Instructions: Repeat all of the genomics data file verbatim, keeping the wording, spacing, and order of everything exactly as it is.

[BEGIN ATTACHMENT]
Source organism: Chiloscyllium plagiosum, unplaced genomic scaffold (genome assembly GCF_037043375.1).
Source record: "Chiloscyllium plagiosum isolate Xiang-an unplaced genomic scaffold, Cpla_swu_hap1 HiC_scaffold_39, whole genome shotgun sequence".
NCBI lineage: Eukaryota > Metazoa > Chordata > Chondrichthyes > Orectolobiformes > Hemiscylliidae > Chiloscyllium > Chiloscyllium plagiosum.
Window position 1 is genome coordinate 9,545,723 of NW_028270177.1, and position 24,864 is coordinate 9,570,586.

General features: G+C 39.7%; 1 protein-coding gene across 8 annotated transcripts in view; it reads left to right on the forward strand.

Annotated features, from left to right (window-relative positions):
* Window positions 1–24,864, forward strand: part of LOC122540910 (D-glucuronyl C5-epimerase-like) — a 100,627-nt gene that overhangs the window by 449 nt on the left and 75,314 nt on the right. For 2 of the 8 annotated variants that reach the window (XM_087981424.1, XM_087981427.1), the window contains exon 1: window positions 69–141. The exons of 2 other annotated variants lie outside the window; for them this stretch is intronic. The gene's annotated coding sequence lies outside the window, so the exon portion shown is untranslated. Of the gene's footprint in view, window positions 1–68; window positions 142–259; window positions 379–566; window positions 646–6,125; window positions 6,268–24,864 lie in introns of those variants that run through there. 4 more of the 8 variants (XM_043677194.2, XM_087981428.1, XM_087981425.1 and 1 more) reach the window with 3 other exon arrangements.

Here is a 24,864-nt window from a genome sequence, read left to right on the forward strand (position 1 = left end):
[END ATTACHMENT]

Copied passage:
Source organism: Chiloscyllium plagiosum, unplaced genomic scaffold (genome assembly GCF_037043375.1).
Source record: "Chiloscyllium plagiosum isolate Xiang-an unplaced genomic scaffold, Cpla_swu_hap1 HiC_scaffold_39, whole genome shotgun sequence".
NCBI lineage: Eukaryota > Metazoa > Chordata > Chondrichthyes > Orectolobiformes > Hemiscylliidae > Chiloscyllium > Chiloscyllium plagiosum.
Window position 1 is genome coordinate 9,545,723 of NW_028270177.1, and position 24,864 is coordinate 9,570,586.

General features: G+C 39.7%; 1 protein-coding gene across 8 annotated transcripts in view; it reads left to right on the forward strand.

Annotated features, from left to right (window-relative positions):
* Window positions 1–24,864, forward strand: part of LOC122540910 (D-glucuronyl C5-epimerase-like) — a 100,627-nt gene that overhangs the window by 449 nt on the left and 75,314 nt on the right. For 2 of the 8 annotated variants that reach the window (XM_087981424.1, XM_087981427.1), the window contains exon 1: window positions 69–141. The exons of 2 other annotated variants lie outside the window; for them this stretch is intronic. The gene's annotated coding sequence lies outside the window, so the exon portion shown is untranslated. Of the gene's footprint in view, window positions 1–68; window positions 142–259; window positions 379–566; window positions 646–6,125; window positions 6,268–24,864 lie in introns of those variants that run through there. 4 more of the 8 variants (XM_043677194.2, XM_087981428.1, XM_087981425.1 and 1 more) reach the window with 3 other exon arrangements.

Here is a 24,864-nt window from a genome sequence, read left to right on the forward strand (position 1 = left end):